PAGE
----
Bicycle Mini Tool Kit




I'm not a big fan of bicycle multi-tools. I must have a shoe box about half full of various models that I have tried over the last twenty years. The problem, for me at least, is their bulk seems to get into the way. I know not everyone will agree with me on this, but I don't buy the "it's only for emergencies" argument. It's during those times that I want proper tools.

I took a cue from the backpacking community. They take everyday items (like spoons) and cut them down to make them lighter and more compact. So after a few attempts, and errors, I came up with a tool kit that is compact enough to fit into an altoids tin.

I've been using this kit now for 8 years and it has saved my butt, or a friend's at least five times. The tools are everyday tools that can be bought at any hardware store and the bike specific tools are readily available at any bike shop. The modifications are easy requiring only a bench grinder, a vise, and a hammer. If you have one, a dremal tool makes the job a bit easier.

Items needed ...

Altoids Tin
8 and 10mm wrenches, Open or Boxed
Hex wrenches 2 through 6mm
Two, 2-way screwdrivers
6 to 8mm adapter (if needed)
Park SW-7 spoke wrench
Park CT-5 chain tool

Other items if desired...

Presta-Schrader adapter
Glueless patches
Glueless Tire Boots

Teacher Notes

Teachers! Did you use this instructable in your classroom?
Add a Teacher Note to share how you incorporated it into your lesson.

Step 1: The Wrenches

8 and 10mm wrenches are needed. You may use either an open end, or a boxed end wrench in your tool kit. In the example shown, the boxed ends are used.

Take the 10mm and measure 3-1/2 inches and for the 8mm measure off 3-1/4 inches. Mark with a felt tipped pen. Cutting the wrenches may be done in two ways. The easiest way is a Dremal tool with a cutoff wheel. The second requires the use of a bench grinder. "Score" an area about 1/4 of an inch above your marked measurement. Mount the wrench into a bench vise with the end to be removed above the vise jaws. Take a hammer and give it a good whack, the end will break off. Use the grinder to finish the end back to the marked line. Smooth the end so that it will be comfortable in your hand.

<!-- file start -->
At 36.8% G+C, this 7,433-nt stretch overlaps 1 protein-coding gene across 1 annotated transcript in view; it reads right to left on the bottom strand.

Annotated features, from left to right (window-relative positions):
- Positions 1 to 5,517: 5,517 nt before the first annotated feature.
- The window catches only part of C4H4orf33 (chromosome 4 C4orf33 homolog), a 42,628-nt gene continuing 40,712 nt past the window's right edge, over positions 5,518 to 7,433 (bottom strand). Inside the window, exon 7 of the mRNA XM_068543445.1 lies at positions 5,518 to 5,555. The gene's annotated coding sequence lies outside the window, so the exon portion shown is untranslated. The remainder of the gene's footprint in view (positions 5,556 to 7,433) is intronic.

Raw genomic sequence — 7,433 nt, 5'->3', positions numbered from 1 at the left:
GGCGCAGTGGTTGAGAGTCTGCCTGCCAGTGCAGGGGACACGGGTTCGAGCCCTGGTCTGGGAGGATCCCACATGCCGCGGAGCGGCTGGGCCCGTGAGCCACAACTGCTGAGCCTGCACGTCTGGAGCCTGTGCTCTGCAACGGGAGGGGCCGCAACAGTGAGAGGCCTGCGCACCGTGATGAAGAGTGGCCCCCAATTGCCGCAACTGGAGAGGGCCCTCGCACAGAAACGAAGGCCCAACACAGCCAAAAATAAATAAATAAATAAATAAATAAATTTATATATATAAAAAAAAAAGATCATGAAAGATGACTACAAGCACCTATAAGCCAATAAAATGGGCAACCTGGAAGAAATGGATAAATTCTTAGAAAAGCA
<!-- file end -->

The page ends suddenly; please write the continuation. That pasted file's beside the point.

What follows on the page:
Step 2: The Screwdriver

You will need two, 2-way screwdrivers. The kind sold at hardware stores, usually next to the register. You will use the shanks from both, but only one handle.

Mark one of the shanks at a point 3-1/2 inches from the cross tip (+) and the second shank at a point 3-1/2 inches from the flat tip (-).

Cut the ends off with either the dremal tool, or the scoring methos mentioned under step 2.

Finish the ends as needed.

Step 3: The "Hex" or "Allen" Wrenches.

Needed are 2, 2.5, 3, 4, 5, and 6mm Allen wrenches. If you need a 8 mm use an adapter that can be purchased at a bike shop, or may come with an older multi-tool.

The only wrench in need of modification will be the 6mm. You need to make the long end short enough to fit into the Altoids tin. This step is easy, just use your bench grinder to trim back what is needed.

Step 4: Packing

The most important step is packing. Unless packed correctly, the whole kit will not fit. The steps are self explanatory by looking at the pics.

Other items such as a presta-schrader adapter, glueless patches, and tire boots can also be fitted inside the tin as needed.

Step 5: Final

Use a rubber band to hold the lid shut so that it does not pop open while in your seat pack. I make mine from cutting cross sections from old inner tubes.

The Instructables Book Contest

Participated in the
The Instructables Book Contest

1 Person Made This Project!


  • Made with Math Contest

    Made with Math Contest
  • Multi-Discipline Contest

    Multi-Discipline Contest
  • Skateboard Contest

    Skateboard Contest

23 Discussions


8 years ago on Introduction

Very nice instructable! A solid collection of tools; the chain tool comes in handy on off road rides, and I've used mine to help a fellow cyclist out of a jam on the bike path too! You never know... might get a free beer out of the deal! ;)